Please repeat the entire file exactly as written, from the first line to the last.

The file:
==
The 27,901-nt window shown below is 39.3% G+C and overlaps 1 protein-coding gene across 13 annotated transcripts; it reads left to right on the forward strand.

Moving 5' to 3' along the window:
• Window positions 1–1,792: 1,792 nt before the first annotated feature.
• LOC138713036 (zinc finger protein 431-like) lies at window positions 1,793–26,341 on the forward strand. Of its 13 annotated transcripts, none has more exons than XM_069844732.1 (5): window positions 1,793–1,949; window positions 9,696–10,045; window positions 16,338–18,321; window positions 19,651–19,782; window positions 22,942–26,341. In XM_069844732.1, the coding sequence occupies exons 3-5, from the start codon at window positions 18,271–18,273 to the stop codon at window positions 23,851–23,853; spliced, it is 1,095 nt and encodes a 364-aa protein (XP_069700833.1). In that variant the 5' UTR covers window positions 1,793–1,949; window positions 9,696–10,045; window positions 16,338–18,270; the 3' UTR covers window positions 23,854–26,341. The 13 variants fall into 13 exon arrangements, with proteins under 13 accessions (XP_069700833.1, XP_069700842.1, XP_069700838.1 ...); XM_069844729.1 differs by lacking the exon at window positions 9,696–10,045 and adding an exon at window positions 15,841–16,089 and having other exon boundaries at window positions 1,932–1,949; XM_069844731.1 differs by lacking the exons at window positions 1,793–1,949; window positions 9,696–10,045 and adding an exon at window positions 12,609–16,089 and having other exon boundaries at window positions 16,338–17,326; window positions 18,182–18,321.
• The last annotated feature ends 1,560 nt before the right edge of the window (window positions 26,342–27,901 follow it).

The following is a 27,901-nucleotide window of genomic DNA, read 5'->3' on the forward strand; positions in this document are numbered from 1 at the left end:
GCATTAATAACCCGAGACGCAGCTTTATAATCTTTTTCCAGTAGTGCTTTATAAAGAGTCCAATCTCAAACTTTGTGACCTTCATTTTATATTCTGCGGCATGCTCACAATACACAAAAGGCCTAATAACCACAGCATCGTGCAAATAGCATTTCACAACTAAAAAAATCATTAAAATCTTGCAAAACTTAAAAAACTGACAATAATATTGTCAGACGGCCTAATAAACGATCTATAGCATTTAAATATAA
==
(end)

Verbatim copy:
The 27,901-nt window shown below is 39.3% G+C and overlaps 1 protein-coding gene across 13 annotated transcripts; it reads left to right on the forward strand.

Moving 5' to 3' along the window:
• Window positions 1–1,792: 1,792 nt before the first annotated feature.
• LOC138713036 (zinc finger protein 431-like) lies at window positions 1,793–26,341 on the forward strand. Of its 13 annotated transcripts, none has more exons than XM_069844732.1 (5): window positions 1,793–1,949; window positions 9,696–10,045; window positions 16,338–18,321; window positions 19,651–19,782; window positions 22,942–26,341. In XM_069844732.1, the coding sequence occupies exons 3-5, from the start codon at window positions 18,271–18,273 to the stop codon at window positions 23,851–23,853; spliced, it is 1,095 nt and encodes a 364-aa protein (XP_069700833.1). In that variant the 5' UTR covers window positions 1,793–1,949; window positions 9,696–10,045; window positions 16,338–18,270; the 3' UTR covers window positions 23,854–26,341. The 13 variants fall into 13 exon arrangements, with proteins under 13 accessions (XP_069700833.1, XP_069700842.1, XP_069700838.1 ...); XM_069844729.1 differs by lacking the exon at window positions 9,696–10,045 and adding an exon at window positions 15,841–16,089 and having other exon boundaries at window positions 1,932–1,949; XM_069844731.1 differs by lacking the exons at window positions 1,793–1,949; window positions 9,696–10,045 and adding an exon at window positions 12,609–16,089 and having other exon boundaries at window positions 16,338–17,326; window positions 18,182–18,321.
• The last annotated feature ends 1,560 nt before the right edge of the window (window positions 26,342–27,901 follow it).

The following is a 27,901-nucleotide window of genomic DNA, read 5'->3' on the forward strand; positions in this document are numbered from 1 at the left end:
GCATTAATAACCCGAGACGCAGCTTTATAATCTTTTTCCAGTAGTGCTTTATAAAGAGTCCAATCTCAAACTTTGTGACCTTCATTTTATATTCTGCGGCATGCTCACAATACACAAAAGGCCTAATAACCACAGCATCGTGCAAATAGCATTTCACAACTAAAAAAATCATTAAAATCTTGCAAAACTTAAAAAACTGACAATAATATTGTCAGACGGCCTAATAAACGATCTATAGCATTTAAATATAA